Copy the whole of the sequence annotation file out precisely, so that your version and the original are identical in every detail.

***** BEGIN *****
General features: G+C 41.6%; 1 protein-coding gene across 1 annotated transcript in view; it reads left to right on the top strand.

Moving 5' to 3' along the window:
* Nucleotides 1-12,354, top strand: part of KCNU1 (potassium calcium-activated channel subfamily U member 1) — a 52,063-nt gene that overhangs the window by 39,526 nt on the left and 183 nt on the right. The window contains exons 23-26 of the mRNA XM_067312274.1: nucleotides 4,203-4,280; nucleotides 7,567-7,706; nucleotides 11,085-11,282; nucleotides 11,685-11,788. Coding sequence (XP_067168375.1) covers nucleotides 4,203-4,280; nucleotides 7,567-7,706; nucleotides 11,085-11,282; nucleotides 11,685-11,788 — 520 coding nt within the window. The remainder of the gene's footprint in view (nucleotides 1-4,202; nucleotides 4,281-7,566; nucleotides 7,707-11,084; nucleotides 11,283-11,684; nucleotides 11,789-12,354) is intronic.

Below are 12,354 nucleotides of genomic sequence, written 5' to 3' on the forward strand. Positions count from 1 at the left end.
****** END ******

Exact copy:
General features: G+C 41.6%; 1 protein-coding gene across 1 annotated transcript in view; it reads left to right on the top strand.

Moving 5' to 3' along the window:
* Nucleotides 1-12,354, top strand: part of KCNU1 (potassium calcium-activated channel subfamily U member 1) — a 52,063-nt gene that overhangs the window by 39,526 nt on the left and 183 nt on the right. The window contains exons 23-26 of the mRNA XM_067312274.1: nucleotides 4,203-4,280; nucleotides 7,567-7,706; nucleotides 11,085-11,282; nucleotides 11,685-11,788. Coding sequence (XP_067168375.1) covers nucleotides 4,203-4,280; nucleotides 7,567-7,706; nucleotides 11,085-11,282; nucleotides 11,685-11,788 — 520 coding nt within the window. The remainder of the gene's footprint in view (nucleotides 1-4,202; nucleotides 4,281-7,566; nucleotides 7,707-11,084; nucleotides 11,283-11,684; nucleotides 11,789-12,354) is intronic.

Below are 12,354 nucleotides of genomic sequence, written 5' to 3' on the forward strand. Positions count from 1 at the left end.